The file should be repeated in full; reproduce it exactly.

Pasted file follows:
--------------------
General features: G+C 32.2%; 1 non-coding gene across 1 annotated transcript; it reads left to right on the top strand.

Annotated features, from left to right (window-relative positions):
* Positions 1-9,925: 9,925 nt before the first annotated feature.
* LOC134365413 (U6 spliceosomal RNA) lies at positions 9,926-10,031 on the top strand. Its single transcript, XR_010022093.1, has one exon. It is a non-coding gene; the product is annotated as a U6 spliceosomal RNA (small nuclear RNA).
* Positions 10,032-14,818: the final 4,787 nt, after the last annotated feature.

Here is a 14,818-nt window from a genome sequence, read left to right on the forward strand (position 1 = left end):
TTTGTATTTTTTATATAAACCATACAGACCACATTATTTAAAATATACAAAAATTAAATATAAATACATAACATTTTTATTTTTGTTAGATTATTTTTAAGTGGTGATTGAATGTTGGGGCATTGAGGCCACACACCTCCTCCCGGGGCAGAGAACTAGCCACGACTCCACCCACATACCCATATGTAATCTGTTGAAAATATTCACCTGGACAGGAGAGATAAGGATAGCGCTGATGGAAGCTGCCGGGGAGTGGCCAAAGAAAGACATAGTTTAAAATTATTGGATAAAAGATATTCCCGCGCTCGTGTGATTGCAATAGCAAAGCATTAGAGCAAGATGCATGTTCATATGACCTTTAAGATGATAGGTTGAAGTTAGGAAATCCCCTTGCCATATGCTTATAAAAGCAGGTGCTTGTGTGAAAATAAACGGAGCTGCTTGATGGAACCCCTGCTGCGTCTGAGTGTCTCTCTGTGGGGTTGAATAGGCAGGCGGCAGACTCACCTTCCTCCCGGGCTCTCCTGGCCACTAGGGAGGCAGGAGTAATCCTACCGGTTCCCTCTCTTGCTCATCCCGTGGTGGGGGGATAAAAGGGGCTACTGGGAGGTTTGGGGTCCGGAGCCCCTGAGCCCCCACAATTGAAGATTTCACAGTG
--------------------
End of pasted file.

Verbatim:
General features: G+C 32.2%; 1 non-coding gene across 1 annotated transcript; it reads left to right on the top strand.

Annotated features, from left to right (window-relative positions):
* Positions 1-9,925: 9,925 nt before the first annotated feature.
* LOC134365413 (U6 spliceosomal RNA) lies at positions 9,926-10,031 on the top strand. Its single transcript, XR_010022093.1, has one exon. It is a non-coding gene; the product is annotated as a U6 spliceosomal RNA (small nuclear RNA).
* Positions 10,032-14,818: the final 4,787 nt, after the last annotated feature.

Here is a 14,818-nt window from a genome sequence, read left to right on the forward strand (position 1 = left end):
TTTGTATTTTTTATATAAACCATACAGACCACATTATTTAAAATATACAAAAATTAAATATAAATACATAACATTTTTATTTTTGTTAGATTATTTTTAAGTGGTGATTGAATGTTGGGGCATTGAGGCCACACACCTCCTCCCGGGGCAGAGAACTAGCCACGACTCCACCCACATACCCATATGTAATCTGTTGAAAATATTCACCTGGACAGGAGAGATAAGGATAGCGCTGATGGAAGCTGCCGGGGAGTGGCCAAAGAAAGACATAGTTTAAAATTATTGGATAAAAGATATTCCCGCGCTCGTGTGATTGCAATAGCAAAGCATTAGAGCAAGATGCATGTTCATATGACCTTTAAGATGATAGGTTGAAGTTAGGAAATCCCCTTGCCATATGCTTATAAAAGCAGGTGCTTGTGTGAAAATAAACGGAGCTGCTTGATGGAACCCCTGCTGCGTCTGAGTGTCTCTCTGTGGGGTTGAATAGGCAGGCGGCAGACTCACCTTCCTCCCGGGCTCTCCTGGCCACTAGGGAGGCAGGAGTAATCCTACCGGTTCCCTCTCTTGCTCATCCCGTGGTGGGGGGATAAAAGGGGCTACTGGGAGGTTTGGGGTCCGGAGCCCCTGAGCCCCCACAATTGAAGATTTCACAGTG